Special Issue "Contemporary Natural Philosophy and Philosophies"

A special issue of Philosophies (ISSN 2409-9287).

Deadline for manuscript submissions: 31 August 2018

Special Issue Editors

Guest Editor
Prof. Dr. Marcin J. Schroeder

Akita International University, 193-2 Okutsubakidai, Aza Tsubakigawa, Yuwa, 010-1211 Akita, Japan
Website | E-Mail
Interests: philosophy of information and computation; philosophy and history of science and logic; foundations of physics and mathematics; mathematical formalization of scientific theories
Guest Editor
Prof. Dr. Gordana Dodig-Crnkovic

1 Department of Applied Information Technology, Chalmers University of Technology, Göteborg, Sweden
2 School of Innovation, Design and Engineering, Computer Science Laboratory, Mälardalen University, Sweden
Website | E-Mail
Interests: computing paradigms; computational mechanisms of cognition; philosophy of science; epistemology of science; computing and philosophy; ethics of computing; information ethics; roboethics and engineering ethics; sustainability ethics

Special Issue Information

Dear Colleagues,

From the program of the Philosophies, one of the main aims of the journal is to help building a new unity in diversity of human knowledge, that would include both “Wissen” (as in “Wissenschaft”) and “scīre” (as in “science”). As known, “Wissenshaft” (pursuit of knowledge, learning, and scholarship) is concept of knowledge broader than “science” as it implicates all kinds of knowledge, including philosophy, and not exclusively the one in the form of directly testable explanations and predictions. The broader notion of scholarship is incorporating the role of a learner and the process of growth of knowledge and its becoming, not only the final product and its verification and validation. In other words it is knowledge inclusive of both short term and long-term perspectives, local and global, critical and hypothetical (speculative) that breaks new ground. This new synthesis or rather re-integration of knowledge is expected to resonate with basic human value systems, including cultural values.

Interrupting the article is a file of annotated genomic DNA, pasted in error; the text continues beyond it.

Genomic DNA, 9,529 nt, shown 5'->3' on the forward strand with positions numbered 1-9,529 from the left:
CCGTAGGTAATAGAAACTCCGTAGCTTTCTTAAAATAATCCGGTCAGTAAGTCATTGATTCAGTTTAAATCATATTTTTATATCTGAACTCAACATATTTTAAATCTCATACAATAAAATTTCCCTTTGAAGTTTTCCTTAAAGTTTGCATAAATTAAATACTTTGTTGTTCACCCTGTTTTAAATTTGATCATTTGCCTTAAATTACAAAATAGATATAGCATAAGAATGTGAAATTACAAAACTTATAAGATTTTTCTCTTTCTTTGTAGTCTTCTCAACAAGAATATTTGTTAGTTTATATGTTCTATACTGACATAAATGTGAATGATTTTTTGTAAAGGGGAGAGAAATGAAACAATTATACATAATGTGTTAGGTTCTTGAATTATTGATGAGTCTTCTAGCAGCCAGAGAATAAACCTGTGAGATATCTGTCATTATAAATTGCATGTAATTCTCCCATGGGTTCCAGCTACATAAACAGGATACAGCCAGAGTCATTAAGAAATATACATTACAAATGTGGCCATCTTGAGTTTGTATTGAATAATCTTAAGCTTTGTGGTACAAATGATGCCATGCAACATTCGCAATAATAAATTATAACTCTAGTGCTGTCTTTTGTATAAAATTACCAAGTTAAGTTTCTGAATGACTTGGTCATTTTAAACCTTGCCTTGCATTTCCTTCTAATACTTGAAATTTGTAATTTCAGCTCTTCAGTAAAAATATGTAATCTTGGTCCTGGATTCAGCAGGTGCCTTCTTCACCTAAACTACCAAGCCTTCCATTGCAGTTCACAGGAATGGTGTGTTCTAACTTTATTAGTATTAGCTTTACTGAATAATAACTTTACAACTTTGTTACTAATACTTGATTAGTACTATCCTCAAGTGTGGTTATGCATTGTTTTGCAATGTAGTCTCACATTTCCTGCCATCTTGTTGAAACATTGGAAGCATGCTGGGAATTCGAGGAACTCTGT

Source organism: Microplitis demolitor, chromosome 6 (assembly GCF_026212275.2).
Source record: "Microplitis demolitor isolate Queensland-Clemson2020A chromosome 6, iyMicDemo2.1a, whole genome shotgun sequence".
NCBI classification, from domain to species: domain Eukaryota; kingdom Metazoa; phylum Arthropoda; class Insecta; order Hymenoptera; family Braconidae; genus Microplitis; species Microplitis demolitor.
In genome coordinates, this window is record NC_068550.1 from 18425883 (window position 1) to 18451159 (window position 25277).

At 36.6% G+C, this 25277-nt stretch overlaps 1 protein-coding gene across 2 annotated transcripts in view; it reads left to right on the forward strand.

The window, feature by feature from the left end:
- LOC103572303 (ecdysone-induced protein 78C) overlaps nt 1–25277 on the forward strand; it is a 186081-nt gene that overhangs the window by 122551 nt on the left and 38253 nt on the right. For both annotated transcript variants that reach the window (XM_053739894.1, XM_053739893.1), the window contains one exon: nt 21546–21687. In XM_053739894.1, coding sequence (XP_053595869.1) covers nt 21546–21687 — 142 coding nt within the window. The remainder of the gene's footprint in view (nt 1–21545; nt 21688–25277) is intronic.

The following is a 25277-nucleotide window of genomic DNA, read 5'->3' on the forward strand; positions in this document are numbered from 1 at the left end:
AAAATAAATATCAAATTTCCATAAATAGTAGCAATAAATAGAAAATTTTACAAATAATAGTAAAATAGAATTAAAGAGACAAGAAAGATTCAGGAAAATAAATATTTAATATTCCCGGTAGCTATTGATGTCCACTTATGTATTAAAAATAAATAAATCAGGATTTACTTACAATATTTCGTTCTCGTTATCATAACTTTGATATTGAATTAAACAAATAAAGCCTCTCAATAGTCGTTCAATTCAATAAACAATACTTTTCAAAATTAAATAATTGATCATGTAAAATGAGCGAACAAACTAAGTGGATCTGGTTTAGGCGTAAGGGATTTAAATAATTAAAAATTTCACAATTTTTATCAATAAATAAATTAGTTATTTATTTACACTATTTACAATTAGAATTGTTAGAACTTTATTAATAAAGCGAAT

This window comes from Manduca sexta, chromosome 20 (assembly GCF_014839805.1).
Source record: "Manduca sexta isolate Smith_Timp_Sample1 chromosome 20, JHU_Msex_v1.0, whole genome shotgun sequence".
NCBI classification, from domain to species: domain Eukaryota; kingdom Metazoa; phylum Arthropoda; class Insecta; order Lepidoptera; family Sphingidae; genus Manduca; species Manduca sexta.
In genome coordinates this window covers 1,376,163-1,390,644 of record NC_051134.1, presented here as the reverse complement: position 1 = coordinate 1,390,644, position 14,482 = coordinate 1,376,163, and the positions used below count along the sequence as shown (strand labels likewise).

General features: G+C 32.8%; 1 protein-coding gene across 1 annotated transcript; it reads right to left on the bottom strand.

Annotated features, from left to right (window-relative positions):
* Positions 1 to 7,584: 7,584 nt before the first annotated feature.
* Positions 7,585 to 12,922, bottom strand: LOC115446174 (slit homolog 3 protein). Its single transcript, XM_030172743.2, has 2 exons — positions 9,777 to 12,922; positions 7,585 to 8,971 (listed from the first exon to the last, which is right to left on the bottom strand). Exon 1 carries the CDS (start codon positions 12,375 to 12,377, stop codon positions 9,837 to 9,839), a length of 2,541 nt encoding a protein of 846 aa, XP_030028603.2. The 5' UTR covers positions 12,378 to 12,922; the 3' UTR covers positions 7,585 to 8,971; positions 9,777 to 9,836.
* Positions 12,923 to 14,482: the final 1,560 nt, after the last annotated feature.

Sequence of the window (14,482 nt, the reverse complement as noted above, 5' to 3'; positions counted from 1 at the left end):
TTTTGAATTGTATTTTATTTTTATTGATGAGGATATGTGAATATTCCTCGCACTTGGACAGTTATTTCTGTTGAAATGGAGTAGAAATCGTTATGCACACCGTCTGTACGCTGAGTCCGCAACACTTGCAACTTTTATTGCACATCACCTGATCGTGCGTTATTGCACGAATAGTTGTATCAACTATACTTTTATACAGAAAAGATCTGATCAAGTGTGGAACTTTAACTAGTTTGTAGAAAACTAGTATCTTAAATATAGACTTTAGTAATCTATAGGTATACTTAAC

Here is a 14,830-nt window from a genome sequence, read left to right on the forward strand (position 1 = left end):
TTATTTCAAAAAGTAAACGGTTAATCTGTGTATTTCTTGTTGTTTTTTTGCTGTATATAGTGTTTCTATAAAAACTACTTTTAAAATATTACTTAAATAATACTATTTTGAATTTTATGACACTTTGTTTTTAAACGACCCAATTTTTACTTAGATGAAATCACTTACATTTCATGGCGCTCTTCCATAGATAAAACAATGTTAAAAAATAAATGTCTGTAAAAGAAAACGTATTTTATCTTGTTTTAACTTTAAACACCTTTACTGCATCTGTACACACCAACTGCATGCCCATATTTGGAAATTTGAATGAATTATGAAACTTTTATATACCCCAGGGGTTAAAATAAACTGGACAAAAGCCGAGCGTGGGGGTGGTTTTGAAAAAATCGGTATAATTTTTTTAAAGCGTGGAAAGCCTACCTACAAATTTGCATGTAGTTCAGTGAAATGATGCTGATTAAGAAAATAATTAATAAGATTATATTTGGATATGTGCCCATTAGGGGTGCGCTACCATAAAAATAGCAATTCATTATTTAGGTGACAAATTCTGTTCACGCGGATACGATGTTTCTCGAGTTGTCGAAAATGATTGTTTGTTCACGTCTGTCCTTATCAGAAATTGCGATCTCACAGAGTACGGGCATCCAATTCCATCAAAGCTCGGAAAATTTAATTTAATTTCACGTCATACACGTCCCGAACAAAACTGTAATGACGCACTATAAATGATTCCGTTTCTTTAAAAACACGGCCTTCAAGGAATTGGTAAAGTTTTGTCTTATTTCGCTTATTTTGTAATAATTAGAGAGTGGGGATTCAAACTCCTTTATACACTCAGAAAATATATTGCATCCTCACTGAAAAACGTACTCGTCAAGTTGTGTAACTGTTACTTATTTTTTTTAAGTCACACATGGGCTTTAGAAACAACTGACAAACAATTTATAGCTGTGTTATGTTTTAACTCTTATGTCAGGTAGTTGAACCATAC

As knowledge spontaneously tends to fragment as it grows, Philosophies are taking existing diversity as a resource and a starting point for a new synthesis. The idea of broad knowledge is actually not so new. From the beginning natural philosophy included all knowledge about nature. Newton was natural philosopher. And so were Bohr, Einstein, Prigogine, Weizsäcker, Wheeler—to name but a few. Today the big picture of the natural/physical world as given and constructed is sorely missing in the scientific point of view.

From profound need for connected knowledge, new trends emerged in last decades towards synthesis. One big theme is complexity science, especially when applied to biology or medicine that helps us to grasp the importance of connections between present day disparate pieces of knowledge—frameworks, theories, approaches, etc. Related is the emergence of network science that studies structures of nodes (actors) and edges as connections between them.

This Special Issue answers the call of Philosophies from isolated knowledge islands to build a new, networked world of knowledge with domain specialists of different disciplines interacting and connecting with the rest of knowledge-producing and knowledge-consuming communities in an inclusive natural-philosophic manner. In this process of synthesis, scientific and philosophical investigations enriching each other—sciences informing philosophies about the best current knowledge of the world—natural and human-made—while philosophies scrutinizing ontological, epistemological and methodological foundations of science, providing scientist with questions and conceptual analysis. All of that is in order to extend and deepen our existing knowledge of the world, including ourselves, both as humans and as societies and humankind.

Obstacles to new synthesis

The dialogue between science and philosophy is especially interesting when it comes to the philosophy of science and the question what constitutes the scientific method, which has become less and less clear. There are three major methodological challenges:

- Demise of natural philosophy - a very conservative position still quite frequent, of those who believe (as it was fashionable in late 19th and early 20th century) that science has to emancipate itself from the "philosophical nonsense of the type of metaphysics". The followers of this view naively believe that there is no need for philosophy in scientific research.

- “Idol of Numbers" in reference to Bacon's idols, is not less conservative, and if possibly more dangerous in the era of “big data” and data-driven science. The followers of this view dismiss everything that is not presented in terms of numbers and trust in “objective character” of whatever is given in the numerical form, such as expressed in the maxim “let the data speak for themselves”.